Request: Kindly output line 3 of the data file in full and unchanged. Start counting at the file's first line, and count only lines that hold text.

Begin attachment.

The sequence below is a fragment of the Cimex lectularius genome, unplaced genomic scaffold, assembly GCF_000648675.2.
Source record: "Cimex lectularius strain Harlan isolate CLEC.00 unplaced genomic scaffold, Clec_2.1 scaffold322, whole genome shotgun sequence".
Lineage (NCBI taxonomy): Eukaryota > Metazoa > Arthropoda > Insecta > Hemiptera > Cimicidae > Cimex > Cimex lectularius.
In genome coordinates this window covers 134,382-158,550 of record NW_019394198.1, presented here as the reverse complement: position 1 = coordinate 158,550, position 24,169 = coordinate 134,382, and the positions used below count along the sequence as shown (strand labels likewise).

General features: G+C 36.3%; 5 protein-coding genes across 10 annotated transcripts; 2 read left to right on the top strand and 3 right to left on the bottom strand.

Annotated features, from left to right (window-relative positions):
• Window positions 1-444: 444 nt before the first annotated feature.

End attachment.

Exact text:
Lineage (NCBI taxonomy): Eukaryota > Metazoa > Arthropoda > Insecta > Hemiptera > Cimicidae > Cimex > Cimex lectularius.